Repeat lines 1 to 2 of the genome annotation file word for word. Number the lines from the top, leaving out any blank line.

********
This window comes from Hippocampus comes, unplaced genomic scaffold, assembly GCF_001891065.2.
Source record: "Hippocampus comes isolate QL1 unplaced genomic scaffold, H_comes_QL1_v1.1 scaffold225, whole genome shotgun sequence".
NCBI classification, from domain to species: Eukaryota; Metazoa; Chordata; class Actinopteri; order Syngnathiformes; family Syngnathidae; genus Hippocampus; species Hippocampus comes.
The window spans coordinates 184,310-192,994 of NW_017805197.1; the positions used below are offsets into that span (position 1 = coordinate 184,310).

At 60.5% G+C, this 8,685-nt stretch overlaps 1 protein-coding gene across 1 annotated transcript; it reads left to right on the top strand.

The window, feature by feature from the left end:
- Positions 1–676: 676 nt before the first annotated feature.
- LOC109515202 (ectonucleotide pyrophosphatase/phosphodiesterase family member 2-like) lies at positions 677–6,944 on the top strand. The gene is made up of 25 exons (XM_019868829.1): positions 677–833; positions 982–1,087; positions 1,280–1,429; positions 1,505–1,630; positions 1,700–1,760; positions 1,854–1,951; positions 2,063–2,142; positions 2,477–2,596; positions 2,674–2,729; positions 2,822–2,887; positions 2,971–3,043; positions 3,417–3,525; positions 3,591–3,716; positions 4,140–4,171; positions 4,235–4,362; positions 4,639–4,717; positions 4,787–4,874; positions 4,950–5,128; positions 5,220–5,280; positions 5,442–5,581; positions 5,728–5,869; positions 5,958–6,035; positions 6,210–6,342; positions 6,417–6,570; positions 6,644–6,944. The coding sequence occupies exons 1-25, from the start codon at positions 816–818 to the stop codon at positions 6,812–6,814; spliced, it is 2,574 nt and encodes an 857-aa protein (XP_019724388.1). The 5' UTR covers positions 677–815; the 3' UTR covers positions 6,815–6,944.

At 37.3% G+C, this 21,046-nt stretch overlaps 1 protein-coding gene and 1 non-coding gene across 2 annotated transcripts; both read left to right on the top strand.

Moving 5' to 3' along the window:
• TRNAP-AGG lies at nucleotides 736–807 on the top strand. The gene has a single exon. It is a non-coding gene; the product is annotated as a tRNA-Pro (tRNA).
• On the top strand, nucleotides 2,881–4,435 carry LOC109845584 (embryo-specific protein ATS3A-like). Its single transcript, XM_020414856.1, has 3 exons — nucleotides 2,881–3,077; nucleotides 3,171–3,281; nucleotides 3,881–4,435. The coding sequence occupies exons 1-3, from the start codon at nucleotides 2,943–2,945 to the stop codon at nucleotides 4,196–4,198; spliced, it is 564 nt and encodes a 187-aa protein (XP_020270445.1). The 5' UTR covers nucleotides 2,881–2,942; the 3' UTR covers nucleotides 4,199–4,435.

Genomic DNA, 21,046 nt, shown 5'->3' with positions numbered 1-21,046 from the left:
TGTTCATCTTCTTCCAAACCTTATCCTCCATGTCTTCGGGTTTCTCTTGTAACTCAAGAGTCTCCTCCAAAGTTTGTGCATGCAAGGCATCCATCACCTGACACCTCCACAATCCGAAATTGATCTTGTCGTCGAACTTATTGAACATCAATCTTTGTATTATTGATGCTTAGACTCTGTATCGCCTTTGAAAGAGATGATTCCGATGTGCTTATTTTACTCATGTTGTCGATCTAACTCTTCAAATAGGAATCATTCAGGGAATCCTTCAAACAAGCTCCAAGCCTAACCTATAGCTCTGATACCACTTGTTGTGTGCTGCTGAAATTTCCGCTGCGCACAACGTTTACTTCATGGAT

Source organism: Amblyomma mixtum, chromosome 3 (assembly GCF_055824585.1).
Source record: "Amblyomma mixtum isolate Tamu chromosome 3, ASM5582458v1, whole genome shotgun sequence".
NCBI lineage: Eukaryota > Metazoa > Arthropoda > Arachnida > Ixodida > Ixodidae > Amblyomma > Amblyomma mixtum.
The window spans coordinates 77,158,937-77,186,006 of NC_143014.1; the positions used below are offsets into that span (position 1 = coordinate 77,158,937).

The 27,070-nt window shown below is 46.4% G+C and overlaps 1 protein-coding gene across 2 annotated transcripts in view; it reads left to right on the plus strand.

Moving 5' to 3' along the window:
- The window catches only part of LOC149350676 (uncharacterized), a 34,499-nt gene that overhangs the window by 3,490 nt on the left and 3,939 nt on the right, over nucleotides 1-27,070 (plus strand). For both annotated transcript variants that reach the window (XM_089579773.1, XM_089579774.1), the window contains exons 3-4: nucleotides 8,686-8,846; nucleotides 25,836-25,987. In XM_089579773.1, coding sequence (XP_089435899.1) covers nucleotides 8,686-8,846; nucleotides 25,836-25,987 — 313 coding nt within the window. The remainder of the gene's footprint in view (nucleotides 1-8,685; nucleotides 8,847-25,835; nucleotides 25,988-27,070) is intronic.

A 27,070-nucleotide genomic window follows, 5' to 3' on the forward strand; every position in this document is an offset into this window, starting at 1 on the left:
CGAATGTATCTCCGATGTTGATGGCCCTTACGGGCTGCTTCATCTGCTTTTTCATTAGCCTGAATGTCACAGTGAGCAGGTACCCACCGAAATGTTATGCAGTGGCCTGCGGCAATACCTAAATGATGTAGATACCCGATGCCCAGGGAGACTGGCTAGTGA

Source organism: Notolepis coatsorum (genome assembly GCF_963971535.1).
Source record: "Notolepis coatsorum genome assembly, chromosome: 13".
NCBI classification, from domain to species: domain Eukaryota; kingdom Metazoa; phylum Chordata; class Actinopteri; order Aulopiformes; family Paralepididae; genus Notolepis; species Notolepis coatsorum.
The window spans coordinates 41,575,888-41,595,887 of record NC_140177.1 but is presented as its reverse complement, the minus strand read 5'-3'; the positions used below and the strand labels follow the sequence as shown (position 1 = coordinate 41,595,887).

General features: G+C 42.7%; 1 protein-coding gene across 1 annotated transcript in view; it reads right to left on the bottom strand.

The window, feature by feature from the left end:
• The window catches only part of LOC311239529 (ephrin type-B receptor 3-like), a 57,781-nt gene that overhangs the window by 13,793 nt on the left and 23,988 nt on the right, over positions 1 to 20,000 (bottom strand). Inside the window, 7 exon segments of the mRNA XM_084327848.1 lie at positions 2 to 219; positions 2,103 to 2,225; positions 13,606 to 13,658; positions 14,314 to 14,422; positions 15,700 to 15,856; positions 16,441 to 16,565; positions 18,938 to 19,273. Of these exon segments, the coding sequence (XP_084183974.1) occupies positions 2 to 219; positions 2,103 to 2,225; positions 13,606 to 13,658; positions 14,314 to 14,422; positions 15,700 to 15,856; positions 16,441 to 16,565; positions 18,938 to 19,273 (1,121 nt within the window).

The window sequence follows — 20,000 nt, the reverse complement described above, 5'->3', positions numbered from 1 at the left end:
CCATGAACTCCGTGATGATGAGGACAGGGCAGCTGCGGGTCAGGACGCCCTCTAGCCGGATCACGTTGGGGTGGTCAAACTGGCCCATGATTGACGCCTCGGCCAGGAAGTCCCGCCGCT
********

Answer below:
This window comes from Hippocampus comes, unplaced genomic scaffold, assembly GCF_001891065.2.
Source record: "Hippocampus comes isolate QL1 unplaced genomic scaffold, H_comes_QL1_v1.1 scaffold225, whole genome shotgun sequence".